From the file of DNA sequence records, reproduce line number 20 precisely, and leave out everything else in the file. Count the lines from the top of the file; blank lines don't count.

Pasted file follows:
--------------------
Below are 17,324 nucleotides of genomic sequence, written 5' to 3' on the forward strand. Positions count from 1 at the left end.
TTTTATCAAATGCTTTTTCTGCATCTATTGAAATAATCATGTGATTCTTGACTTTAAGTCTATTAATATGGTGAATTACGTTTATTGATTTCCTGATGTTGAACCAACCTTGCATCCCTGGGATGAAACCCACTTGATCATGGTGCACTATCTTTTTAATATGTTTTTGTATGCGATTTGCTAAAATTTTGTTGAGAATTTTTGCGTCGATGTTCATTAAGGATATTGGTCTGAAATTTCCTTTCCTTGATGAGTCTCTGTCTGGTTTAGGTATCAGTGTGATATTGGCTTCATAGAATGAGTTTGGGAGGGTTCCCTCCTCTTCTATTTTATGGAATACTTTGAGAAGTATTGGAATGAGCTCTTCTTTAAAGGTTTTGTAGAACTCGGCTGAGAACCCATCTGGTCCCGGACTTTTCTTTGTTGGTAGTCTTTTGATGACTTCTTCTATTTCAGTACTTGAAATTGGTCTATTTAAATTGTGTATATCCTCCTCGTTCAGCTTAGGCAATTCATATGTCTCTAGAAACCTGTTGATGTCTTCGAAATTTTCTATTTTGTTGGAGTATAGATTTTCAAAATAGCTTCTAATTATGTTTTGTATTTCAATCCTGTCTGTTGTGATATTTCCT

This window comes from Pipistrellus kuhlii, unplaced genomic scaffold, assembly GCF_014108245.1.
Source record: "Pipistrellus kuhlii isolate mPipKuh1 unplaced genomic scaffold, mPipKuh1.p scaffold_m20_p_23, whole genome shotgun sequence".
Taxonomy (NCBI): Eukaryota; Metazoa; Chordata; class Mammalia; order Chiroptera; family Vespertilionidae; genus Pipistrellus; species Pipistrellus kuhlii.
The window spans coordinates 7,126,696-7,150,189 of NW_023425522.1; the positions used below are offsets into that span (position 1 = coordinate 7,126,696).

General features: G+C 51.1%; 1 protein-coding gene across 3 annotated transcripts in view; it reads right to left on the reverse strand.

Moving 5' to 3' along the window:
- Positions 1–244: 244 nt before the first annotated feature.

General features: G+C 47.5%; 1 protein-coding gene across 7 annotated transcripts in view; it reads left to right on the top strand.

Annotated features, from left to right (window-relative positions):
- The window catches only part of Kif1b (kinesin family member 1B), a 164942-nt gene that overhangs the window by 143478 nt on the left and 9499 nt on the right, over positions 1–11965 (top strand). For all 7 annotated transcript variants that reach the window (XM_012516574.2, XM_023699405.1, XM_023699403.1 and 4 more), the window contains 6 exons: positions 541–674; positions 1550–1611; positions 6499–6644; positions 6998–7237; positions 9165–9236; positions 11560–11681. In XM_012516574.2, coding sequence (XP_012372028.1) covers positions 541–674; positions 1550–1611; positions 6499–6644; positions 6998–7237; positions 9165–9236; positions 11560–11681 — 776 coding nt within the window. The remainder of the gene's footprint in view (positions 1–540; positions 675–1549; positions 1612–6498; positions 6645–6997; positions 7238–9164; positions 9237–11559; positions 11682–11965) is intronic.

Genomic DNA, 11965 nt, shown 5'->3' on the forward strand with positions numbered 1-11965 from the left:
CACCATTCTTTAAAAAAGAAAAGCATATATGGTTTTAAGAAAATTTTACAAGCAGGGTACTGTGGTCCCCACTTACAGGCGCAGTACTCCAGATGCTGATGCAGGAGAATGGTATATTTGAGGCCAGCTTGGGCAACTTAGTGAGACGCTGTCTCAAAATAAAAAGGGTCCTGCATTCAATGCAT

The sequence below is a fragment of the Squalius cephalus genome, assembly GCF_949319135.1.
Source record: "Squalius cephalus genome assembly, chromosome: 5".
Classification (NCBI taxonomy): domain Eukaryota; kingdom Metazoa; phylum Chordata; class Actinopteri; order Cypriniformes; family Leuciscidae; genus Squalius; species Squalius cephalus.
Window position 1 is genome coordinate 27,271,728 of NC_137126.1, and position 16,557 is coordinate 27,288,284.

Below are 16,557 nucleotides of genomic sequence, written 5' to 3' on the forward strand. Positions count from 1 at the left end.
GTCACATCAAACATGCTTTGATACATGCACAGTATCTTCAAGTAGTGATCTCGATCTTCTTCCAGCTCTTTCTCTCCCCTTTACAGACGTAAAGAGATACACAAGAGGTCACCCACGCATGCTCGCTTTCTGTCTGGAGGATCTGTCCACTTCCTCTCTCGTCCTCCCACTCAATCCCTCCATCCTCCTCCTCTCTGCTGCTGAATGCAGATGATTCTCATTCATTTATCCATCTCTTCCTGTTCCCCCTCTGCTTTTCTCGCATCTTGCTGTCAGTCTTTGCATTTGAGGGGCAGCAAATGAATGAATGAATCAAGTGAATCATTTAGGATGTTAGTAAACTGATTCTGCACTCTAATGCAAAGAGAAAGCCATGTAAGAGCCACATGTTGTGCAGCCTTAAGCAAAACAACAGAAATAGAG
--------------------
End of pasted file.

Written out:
GTCACATCAAACATGCTTTGATACATGCACAGTATCTTCAAGTAGTGATCTCGATCTTCTTCCAGCTCTTTCTCTCCCCTTTACAGACGTAAAGAGATACACAAGAGGTCACCCACGCATGCTCGCTTTCTGTCTGGAGGATCTGTCCACTTCCTCTCTCGTCCTCCCACTCAATCCCTCCATCCTCCTCCTCTCTGCTGCTGAATGCAGATGATTCTCATTCATTTATCCATCTCTTCCTGTTCCCCCTCTGCTTTTCTCGCATCTTGCTGTCAGTCTTTGCATTTGAGGGGCAGCAAATGAATGAATGAATCAAGTGAATCATTTAGGATGTTAGTAAACTGATTCTGCACTCTAATGCAAAGAGAAAGCCATGTAAGAGCCACATGTTGTGCAGCCTTAAGCAAAACAACAGAAATAGAG